Should You Buy a Car With Rust?

Sami Haj-Assaad
by Sami Haj-Assaad
1994 Honda Accord EX Coupe.

Updated March 2019

Rotting metal doesn’t invoke thoughts of long-term reliability and dependability. But if you’ve found your dream car online, albeit with a few rust spots, should you really turn your back on it?

Rust happens when the metal in your car mixes with oxygen or water. It can be a serious problem and can spread like a rash.

“It can also be a real eye-sore,” said Craig Shuttleworth from Krown rust control. “But excessive rust often signals the impending death of a vehicle. Its useful life [is] essentially over.”

Types of Rust

Fortunately, it’s not all bad. Shuttleworth said that some spots are easily repairable and not much of a concern.

See Also: 10 Things to Check During a Used car Pre-Purchase Inspection

Some of these rust spots appear as little patches or bubbles on the paint surface of the car. Occasionally called “cosmetic rust,” there’s no doubt that it’s ugly but it’s also fairly localized.

Spots like this usually happen after a rock-chip penetrates the paint causing the exposed metal to react with water, air and other contaminants. While it weakens the paint around it, it’s not a big deal.

“This type of corrosion does not usually cause concern as it can be easily repaired with proper body preparation and re-painting,” reassures the expert at Krown. Usually, these small surface spots can be fixed quite easily and some people even manage to do it from the comfort of their own garage.

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“Similarly, light surface rust on the underside of a vehicle also is also cosmetic and is not concerning,” Shuttleworth said.

On the whole, this isn’t too big of a headache. If you didn’t realize a rock-chip had affected your paint-job and left your car dirty for a while, then it’s feasible this kind of corrosion can happen. It will affect the resale value and appearance of the car if untreated.

It may take time and effort to fix some surface rust spots on the paint or body, but those kinds of rust spots aren’t necessarily a deal breaker. Fix it up nicely and the value of the car will rise again.

Un-Fixable Rust Spots

Rust in other places of the car’s body isn’t as easily dealt with. The list of problem areas is short, but serious.

“When corrosion is visible on the seams of body panels such as the inside bottom of the door, along the fenders or if there are any areas where the metal is completely rusted through then you should be worried,” Shuttleworth said.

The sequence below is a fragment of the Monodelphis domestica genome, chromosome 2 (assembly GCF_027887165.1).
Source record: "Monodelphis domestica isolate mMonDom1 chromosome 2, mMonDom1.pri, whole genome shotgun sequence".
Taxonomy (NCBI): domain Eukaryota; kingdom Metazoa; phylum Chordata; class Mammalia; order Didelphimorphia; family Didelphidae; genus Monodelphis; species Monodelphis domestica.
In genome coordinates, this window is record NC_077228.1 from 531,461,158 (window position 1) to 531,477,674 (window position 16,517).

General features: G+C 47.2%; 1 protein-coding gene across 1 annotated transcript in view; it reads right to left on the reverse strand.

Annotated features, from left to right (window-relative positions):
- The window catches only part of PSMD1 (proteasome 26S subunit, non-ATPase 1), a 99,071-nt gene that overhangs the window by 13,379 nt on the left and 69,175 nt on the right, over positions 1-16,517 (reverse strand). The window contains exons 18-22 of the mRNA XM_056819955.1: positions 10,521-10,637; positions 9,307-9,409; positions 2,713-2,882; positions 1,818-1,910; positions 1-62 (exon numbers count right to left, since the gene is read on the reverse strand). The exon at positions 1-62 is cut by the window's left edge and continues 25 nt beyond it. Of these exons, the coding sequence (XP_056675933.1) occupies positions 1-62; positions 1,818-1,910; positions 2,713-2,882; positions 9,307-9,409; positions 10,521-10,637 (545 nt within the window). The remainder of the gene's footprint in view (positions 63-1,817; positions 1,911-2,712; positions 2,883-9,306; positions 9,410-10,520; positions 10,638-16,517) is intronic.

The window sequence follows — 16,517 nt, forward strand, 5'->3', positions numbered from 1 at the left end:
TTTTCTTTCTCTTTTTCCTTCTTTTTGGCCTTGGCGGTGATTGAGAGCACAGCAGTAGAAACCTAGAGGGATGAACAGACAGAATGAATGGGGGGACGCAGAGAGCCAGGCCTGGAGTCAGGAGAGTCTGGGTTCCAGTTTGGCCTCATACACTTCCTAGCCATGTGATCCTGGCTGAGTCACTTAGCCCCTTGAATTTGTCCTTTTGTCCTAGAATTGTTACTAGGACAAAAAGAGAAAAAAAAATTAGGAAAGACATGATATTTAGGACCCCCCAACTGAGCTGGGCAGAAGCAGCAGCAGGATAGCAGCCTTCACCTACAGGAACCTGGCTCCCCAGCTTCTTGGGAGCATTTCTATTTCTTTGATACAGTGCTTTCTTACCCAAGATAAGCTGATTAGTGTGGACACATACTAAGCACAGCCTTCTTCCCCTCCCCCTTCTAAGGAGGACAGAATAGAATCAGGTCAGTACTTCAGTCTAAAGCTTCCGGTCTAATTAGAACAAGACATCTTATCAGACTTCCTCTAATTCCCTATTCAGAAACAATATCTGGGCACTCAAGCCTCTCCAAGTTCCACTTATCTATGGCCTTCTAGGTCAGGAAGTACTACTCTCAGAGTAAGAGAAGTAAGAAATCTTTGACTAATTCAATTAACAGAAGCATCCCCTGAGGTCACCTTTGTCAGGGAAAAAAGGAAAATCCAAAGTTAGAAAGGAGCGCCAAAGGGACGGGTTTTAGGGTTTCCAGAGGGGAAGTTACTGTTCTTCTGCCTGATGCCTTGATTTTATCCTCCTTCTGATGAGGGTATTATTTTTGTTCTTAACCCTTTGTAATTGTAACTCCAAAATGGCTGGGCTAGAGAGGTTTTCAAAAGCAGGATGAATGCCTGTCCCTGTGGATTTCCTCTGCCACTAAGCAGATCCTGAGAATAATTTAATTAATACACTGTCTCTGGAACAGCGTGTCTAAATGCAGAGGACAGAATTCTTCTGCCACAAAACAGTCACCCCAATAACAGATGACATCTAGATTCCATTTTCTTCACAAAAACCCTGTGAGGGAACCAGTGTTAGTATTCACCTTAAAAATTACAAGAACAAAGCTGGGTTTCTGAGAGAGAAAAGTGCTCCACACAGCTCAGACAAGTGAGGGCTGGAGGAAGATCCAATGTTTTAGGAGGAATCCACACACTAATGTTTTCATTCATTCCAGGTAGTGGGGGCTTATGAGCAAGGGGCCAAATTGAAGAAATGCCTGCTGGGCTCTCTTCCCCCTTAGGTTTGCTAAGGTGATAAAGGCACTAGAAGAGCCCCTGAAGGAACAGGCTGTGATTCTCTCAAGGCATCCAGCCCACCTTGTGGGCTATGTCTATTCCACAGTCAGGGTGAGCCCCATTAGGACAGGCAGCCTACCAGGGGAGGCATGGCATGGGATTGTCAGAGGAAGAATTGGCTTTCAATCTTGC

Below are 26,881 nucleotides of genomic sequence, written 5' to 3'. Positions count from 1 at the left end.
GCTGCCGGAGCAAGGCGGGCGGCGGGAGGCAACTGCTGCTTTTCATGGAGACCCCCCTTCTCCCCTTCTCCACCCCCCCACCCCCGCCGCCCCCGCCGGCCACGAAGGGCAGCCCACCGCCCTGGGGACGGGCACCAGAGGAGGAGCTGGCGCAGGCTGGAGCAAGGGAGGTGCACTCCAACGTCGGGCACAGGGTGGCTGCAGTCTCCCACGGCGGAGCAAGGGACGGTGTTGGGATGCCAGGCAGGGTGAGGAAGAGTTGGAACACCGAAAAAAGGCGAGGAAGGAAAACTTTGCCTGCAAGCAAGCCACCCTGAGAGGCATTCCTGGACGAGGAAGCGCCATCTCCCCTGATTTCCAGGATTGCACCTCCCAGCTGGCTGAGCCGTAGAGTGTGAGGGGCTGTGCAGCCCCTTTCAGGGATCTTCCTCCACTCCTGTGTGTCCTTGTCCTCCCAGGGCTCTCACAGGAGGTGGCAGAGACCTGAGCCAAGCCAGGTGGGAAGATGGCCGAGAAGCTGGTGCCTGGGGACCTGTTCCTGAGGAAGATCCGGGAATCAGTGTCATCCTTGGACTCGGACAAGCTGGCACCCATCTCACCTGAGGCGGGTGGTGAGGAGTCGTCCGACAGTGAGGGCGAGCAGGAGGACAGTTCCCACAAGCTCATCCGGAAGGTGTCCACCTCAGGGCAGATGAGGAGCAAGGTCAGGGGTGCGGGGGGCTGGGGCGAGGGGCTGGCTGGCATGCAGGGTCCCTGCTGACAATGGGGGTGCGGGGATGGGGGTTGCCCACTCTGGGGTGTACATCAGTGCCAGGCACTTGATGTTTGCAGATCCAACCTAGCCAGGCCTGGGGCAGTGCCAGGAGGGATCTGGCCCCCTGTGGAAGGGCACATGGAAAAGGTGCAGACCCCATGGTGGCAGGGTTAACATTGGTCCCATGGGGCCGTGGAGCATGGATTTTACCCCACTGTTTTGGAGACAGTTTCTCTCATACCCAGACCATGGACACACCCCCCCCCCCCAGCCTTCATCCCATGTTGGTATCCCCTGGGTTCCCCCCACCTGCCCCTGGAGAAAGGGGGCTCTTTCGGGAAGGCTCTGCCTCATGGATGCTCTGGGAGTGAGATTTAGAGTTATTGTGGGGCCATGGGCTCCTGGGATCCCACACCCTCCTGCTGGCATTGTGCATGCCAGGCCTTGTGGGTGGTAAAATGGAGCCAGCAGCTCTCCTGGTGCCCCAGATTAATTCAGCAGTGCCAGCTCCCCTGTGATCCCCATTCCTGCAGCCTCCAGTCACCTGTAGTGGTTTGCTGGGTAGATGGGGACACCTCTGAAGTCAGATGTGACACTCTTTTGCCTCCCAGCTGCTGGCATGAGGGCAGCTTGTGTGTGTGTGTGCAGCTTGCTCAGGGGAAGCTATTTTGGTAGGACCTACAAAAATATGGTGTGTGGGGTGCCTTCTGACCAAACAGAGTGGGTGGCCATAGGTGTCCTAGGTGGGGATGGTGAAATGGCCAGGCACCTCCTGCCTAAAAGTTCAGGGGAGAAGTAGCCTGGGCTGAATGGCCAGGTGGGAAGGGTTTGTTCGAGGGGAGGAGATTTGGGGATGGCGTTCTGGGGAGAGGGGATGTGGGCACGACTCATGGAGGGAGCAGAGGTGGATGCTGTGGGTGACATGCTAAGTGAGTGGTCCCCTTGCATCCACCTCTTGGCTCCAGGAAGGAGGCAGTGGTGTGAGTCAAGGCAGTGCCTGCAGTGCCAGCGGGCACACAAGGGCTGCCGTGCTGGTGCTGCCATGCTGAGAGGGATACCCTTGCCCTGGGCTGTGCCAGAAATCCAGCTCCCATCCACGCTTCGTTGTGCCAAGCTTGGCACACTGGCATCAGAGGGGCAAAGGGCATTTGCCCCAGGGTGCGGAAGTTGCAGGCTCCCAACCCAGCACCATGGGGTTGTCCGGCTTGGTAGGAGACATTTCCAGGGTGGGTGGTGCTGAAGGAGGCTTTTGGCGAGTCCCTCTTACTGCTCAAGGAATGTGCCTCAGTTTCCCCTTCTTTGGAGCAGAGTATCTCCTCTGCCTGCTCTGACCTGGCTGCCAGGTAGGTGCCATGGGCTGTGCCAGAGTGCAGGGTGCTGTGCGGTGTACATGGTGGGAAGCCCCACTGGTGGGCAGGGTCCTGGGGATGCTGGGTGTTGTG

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Corrosion on thinner parts of the car may have even caused a hole in the body. This can mean significant problems in regards to safety – you don’t want to be inhaling fumes from your exhaust or putting other drivers at risk with body panels flapping or flaking about.

“If there are large areas of corrosion around the spot welds on the floor of the vehicle then you should be very worried as the vehicle’s safety has already been compromised,” he said.

These more serious looking problems are fixable but with a significant cost. Also, if you’re buying a car with an issue like this, likely it wouldn’t be able to pass a safety test without being patched up first.

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Frame rust is a big concern, as it affects the integrity of the car. Bad enough frame rust can cause parts to snap off or crack, which will really compromise the safety of you, your passengers and other motorists. It may also significantly diminish the car’s ability to protect you in a crash. Other rusted components can lead to costly repairs.

“Other areas of concern are rusty brake lines and gas lines which can be expensive to replace,” Shuttleworth said. “If the car you are looking at has rusty front shock towers, this is also a clear indicator not to purchase the vehicle.”

How Bad Can It Be?

So if you’re looking for a used car to buy and the ideal vehicle in your price range pops up but with has some rust, should you immediately dismiss it?

See Also: Should You Buy a Car With 200,000 Miles?

Not right away. “Take the time and properly inspect the vehicle you are thinking of purchasing,” Shuttleworth said. Determine the real damage. If it’s looking more like just simple surface rust, then you should call a mechanic to give the car a thorough look.

“If you do find a well-maintained vehicle, that has very little rust, keep it that way by protecting it with an aftermarket rust protection product,” he said. “This will help to protect your investment and will give you peace of mind that you have made a smart purchase.”

Sami Haj-Assaad
Sami Haj-Assaad

Sami has an unquenchable thirst for car knowledge and has been at AutoGuide for the past six years. He has a degree in journalism and media studies from the University of Guelph-Humber in Toronto and has won multiple journalism awards from the Automotive Journalist Association of Canada. Sami is also on the jury for the World Car Awards.

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2 of 5 comments
  • Mick Mick on Mar 01, 2014

    i had a 1988 Prelude with a rusted out wheel well and bought and shaped a piece of metal and had it welded in for like $15 then filled it and painted it then I sold the car for $2900, about twice what I paid for it 3 years earlier.

  • Linda G Linda G on Aug 11, 2016

    I'm looking at a 1998 Toyota corolla, 212k miles. Runs great, but notice when lifting carpet in trunk, that that it's rusted through, wide open holes baseball size at same place on both sides. Is this be nessarily bad?